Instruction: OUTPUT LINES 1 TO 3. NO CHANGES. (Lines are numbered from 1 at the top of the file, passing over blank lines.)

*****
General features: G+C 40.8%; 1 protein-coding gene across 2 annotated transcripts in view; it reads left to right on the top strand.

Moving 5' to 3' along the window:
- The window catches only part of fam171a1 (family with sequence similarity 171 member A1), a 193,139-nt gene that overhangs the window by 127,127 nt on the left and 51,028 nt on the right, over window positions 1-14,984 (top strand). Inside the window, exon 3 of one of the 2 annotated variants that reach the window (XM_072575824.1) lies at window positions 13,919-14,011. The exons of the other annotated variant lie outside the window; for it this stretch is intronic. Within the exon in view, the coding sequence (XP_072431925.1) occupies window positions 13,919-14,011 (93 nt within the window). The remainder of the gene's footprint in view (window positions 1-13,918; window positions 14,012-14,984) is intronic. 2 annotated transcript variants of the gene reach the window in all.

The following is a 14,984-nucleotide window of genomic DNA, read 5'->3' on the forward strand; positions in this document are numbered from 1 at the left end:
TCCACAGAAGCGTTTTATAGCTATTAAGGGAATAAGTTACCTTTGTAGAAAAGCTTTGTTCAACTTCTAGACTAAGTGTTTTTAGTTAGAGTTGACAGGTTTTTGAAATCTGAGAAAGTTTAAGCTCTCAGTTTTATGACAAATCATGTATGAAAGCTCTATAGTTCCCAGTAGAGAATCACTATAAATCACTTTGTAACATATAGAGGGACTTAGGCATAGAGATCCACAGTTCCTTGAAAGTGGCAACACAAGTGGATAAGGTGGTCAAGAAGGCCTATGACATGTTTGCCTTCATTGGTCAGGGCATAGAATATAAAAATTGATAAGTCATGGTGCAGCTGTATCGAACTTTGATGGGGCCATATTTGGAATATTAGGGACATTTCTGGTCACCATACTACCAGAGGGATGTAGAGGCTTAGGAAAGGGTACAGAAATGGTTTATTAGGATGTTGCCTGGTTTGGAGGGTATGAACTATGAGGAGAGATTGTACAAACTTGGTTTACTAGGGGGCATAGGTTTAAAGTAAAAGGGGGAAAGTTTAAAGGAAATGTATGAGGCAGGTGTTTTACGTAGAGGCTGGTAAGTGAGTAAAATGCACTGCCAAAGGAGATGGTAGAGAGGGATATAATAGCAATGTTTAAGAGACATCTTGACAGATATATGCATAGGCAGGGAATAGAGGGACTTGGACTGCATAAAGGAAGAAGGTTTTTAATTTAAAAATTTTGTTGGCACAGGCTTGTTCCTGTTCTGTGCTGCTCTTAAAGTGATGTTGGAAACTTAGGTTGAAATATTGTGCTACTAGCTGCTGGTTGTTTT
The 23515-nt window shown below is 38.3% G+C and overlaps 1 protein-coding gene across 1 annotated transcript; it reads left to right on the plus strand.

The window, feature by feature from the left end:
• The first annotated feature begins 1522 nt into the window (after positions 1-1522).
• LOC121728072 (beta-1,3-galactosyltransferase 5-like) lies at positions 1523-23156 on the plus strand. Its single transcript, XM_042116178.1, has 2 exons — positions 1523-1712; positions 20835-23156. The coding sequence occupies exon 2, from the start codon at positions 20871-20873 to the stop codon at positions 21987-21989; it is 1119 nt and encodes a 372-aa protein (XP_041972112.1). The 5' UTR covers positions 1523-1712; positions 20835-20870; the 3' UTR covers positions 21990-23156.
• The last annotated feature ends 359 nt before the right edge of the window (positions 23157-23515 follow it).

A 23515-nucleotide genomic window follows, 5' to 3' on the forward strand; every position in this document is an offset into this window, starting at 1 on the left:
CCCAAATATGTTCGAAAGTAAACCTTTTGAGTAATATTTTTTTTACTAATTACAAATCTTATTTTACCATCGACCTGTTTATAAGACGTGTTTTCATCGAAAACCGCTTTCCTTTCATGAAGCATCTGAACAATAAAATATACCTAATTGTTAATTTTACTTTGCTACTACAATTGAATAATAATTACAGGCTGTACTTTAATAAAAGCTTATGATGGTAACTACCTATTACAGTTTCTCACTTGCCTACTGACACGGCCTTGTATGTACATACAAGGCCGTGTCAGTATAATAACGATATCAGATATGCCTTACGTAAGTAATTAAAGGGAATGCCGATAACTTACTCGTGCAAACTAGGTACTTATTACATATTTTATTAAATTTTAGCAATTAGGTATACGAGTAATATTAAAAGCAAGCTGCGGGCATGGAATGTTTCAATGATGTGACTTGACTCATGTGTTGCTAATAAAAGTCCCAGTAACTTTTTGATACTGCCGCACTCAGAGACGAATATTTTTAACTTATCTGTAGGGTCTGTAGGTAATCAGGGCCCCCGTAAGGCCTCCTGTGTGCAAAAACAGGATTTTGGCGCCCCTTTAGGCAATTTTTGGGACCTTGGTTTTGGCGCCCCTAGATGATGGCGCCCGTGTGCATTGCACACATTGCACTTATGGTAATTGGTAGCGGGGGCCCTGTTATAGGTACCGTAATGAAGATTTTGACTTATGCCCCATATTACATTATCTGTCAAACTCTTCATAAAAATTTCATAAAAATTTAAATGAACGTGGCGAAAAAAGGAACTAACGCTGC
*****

General features: G+C 40.8%; 1 protein-coding gene across 2 annotated transcripts in view; it reads left to right on the top strand.

Moving 5' to 3' along the window:
- The window catches only part of fam171a1 (family with sequence similarity 171 member A1), a 193,139-nt gene that overhangs the window by 127,127 nt on the left and 51,028 nt on the right, over window positions 1-14,984 (top strand). Inside the window, exon 3 of one of the 2 annotated variants that reach the window (XM_072575824.1) lies at window positions 13,919-14,011. The exons of the other annotated variant lie outside the window; for it this stretch is intronic. Within the exon in view, the coding sequence (XP_072431925.1) occupies window positions 13,919-14,011 (93 nt within the window). The remainder of the gene's footprint in view (window positions 1-13,918; window positions 14,012-14,984) is intronic. 2 annotated transcript variants of the gene reach the window in all.